The lawsuit was filed in U.S. District Court in early 2015 in an attempt by the caddies to secure marketing rights for the bibs they wear during tournaments as a way to create better healthcare and retirement benefits.

    The district court largely ruled against the caddies and that ruling was upheld by an appeals court earlier this year, but better healthcare options may still be in the cards for the caddies.

    “I told the guys, if we really want a healthy working relationship with the Tour, we need to fix this and open the lines of communication,” said Scott Sajtinac, the president of the Association of Professional Tour Caddies.

    Sajtinac told Cut Line that the Tour has offered a potential increase to the longtime stipend they give caddies for healthcare and in a statement the circuit said talks are ongoing.

    “The PGA Tour looks forward to continuing to support the caddies in the important role they play in the success of our members,” the statement said.

    It’s rare when both sides of a lawsuit walk away feeling good about themselves, but this particular outcome appears to have ended with a favorable outcome for everybody involved.


    Made Cut-Did Not Finish (MDF)

    A long haul. Tiger Woods acknowledged what many had speculated about, telling a group this week at his annual Tiger Woods Invitational at Pebble Beach that his season-ending push and his first victory in five years took a physical toll at the Ryder Cup.

    “It was just a cumulative effect of the entire season,” Woods said on Tuesday. “I was tired because I hadn’t trained for it. I hadn’t trained this entire comeback to play this much golf and on top of that deal with the heat and the fatigue and the loss of weight.”

    Woods went 0-4 for the U.S. team in France and appeared particularly tired on Sunday following the European victory at Le Golf National.

    For Woods the result was worth the effort with his victory at the Tour Championship ending a five-year drought, but his play and concession that it impacted him at the Ryder Cup does create some interesting questions for U.S. captain Jim Furyk, who sent Woods out for both team sessions on Saturday.

    Tweet(s) of the week: @BobEstesPGA (Bob Estes) “I spoke to a past Ryder Cup captain yesterday. We both agreed that there should be a week off before the [Ryder Cup] to adequately rest and prepare.”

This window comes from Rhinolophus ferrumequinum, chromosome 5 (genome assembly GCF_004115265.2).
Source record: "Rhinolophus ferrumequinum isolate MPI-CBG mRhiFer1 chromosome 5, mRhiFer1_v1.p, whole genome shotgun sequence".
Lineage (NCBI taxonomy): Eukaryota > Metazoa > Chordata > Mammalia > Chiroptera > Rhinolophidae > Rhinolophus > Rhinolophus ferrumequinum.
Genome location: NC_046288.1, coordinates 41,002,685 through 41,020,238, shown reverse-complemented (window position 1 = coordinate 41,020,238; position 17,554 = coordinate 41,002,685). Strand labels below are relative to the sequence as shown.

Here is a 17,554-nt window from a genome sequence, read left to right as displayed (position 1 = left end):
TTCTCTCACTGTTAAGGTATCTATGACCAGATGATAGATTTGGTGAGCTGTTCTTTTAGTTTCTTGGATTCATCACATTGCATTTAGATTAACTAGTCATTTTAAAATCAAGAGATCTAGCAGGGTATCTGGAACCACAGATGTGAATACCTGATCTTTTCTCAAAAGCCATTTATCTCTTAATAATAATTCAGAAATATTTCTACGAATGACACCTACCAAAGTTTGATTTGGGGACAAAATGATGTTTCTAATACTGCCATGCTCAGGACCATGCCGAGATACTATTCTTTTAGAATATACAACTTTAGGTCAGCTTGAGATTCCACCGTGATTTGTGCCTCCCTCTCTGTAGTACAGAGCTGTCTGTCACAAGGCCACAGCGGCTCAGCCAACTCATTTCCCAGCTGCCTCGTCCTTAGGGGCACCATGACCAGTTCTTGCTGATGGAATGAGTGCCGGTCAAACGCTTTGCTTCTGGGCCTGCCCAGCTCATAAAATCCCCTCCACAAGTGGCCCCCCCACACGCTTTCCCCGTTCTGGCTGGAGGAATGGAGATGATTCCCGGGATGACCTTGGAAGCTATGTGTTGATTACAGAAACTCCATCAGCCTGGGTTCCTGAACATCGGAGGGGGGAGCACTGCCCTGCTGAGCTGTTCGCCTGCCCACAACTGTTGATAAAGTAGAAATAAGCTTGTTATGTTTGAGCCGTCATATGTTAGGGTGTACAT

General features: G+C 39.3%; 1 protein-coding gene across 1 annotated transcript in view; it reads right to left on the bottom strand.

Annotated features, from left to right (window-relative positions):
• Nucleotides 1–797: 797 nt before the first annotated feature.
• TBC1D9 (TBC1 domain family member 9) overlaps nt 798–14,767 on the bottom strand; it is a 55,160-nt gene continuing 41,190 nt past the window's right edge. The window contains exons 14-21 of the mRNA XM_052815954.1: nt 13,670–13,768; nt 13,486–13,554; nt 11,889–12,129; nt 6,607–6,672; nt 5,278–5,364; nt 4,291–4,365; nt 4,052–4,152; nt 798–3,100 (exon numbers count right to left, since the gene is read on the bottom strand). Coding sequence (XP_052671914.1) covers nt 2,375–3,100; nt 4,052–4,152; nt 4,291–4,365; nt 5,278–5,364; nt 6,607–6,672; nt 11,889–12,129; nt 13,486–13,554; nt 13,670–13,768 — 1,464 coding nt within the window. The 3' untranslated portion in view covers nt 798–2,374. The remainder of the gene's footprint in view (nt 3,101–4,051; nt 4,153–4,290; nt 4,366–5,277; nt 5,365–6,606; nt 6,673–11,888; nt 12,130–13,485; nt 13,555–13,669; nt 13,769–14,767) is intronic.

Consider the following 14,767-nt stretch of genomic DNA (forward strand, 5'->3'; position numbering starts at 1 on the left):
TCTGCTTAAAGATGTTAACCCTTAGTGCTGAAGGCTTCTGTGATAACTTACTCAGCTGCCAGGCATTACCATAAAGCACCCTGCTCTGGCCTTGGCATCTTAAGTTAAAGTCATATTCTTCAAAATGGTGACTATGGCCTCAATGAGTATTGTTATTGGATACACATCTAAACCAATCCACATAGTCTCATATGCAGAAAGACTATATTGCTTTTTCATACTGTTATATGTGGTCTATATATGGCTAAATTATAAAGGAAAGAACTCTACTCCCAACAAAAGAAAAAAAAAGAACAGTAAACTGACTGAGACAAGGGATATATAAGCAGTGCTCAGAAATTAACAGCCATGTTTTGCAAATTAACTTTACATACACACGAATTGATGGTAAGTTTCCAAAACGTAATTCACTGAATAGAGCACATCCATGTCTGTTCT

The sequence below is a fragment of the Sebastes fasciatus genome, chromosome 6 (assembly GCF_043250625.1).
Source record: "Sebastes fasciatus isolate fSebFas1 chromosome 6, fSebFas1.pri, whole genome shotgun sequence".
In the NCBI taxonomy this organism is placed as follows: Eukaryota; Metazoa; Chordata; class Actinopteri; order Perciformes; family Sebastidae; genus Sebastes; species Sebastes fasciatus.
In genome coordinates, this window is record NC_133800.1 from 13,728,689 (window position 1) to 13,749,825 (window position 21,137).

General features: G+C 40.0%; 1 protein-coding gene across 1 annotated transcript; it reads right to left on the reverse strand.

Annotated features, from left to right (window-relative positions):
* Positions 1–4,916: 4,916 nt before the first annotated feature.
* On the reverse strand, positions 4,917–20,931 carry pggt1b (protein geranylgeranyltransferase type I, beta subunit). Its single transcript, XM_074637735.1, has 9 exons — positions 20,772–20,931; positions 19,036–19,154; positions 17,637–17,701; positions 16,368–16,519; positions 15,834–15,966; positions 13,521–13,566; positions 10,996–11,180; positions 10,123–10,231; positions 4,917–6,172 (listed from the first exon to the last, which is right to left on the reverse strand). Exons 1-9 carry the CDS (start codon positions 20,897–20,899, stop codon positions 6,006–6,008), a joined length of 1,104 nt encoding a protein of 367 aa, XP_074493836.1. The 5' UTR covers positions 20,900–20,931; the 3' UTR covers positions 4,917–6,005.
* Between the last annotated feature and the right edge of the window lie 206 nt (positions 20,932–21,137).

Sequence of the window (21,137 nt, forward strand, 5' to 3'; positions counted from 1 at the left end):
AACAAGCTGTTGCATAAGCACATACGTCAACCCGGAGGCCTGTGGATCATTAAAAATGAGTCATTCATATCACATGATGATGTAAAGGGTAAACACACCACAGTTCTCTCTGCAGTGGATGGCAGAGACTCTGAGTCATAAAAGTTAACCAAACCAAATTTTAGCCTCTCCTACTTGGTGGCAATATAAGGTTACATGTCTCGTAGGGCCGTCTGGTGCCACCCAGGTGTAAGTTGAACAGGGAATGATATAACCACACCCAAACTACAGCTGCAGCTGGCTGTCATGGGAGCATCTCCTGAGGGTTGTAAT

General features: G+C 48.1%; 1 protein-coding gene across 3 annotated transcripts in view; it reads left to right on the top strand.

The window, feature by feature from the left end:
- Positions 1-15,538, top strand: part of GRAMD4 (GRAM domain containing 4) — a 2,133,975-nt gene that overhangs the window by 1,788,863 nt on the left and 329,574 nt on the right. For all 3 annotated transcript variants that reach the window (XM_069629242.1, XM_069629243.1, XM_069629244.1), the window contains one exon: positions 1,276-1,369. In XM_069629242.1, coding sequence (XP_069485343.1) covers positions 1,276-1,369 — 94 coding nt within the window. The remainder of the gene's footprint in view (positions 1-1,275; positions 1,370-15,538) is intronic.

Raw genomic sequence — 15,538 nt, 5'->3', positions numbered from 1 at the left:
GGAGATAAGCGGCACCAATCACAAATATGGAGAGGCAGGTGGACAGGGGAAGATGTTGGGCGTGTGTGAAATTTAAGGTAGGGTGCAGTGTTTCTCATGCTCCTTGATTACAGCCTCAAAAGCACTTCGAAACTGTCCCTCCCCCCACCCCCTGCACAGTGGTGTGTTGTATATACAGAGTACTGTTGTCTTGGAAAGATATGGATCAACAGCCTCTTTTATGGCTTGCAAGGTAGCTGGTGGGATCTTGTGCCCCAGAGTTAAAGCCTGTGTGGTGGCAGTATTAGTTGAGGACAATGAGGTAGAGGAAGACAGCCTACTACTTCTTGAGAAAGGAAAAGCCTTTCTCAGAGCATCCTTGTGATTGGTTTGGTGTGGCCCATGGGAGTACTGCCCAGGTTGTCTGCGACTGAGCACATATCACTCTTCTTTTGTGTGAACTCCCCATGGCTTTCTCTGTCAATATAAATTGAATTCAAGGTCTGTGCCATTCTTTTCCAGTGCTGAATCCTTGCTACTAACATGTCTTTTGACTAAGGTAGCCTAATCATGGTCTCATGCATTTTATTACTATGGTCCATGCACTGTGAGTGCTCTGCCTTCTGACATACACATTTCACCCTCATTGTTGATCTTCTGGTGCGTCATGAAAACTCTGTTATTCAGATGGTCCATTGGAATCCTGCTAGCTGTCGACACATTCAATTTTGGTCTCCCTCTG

Given Woods’ comments this week it seems likely he would agree that a break – which may become the norm with the Tour season ending three weeks earlier – would be helpful, but Belgian Nicolas Colsaerts had a slightly different take in response to Estes’ tweet. “I’m afraid a different schedule wasn’t gonna make the fairways wider. On that particular course with how we played, [the United States] had absolutely no chance. Hasn’t more than half the euros played playoffs too?” Colsaerts tweeted.

    It’s never too early to get a jump on the 2020 trash talking.


    Missed Cut

    By the book. The USGA and R&A’s most recent rulemaking hill involved the use of green-reading materials. On Monday the game’s rule-makers unveiled new interpretations on what will be allowed starting next year.

    Out will be the legal-sized reams of information that had become ubiquitous on Tour, replaced by pocket-sized books that will include a limited scale (3/8 inch to 5 yards).

    While the majority of those involved were in favor of a scaled-back approach to what to many seemed like information overload, it did seem like a curious line to draw.

    Both sides of the distance debate continue to await which way the rule-makers will go on this front and, at least in the United States, participation continues to be a challenge.

    Banning the oversized green-reading books may have been a positive step, but it was a micro issue that impacted a wildly small portion of the golf public. Maybe it’s time for the rule-makers to start looking at more macro issues.

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    S.Y. Kim leads Kang, A. Jutanugarn in Shanghai

    By Associated PressOctober 19, 2018, 10:24 am

    SHANGHAI  -- Sei Young Kim led the LPGA Shanghai by one stroke at the halfway point after shooting a 5-under-par 67 in the second round on Friday.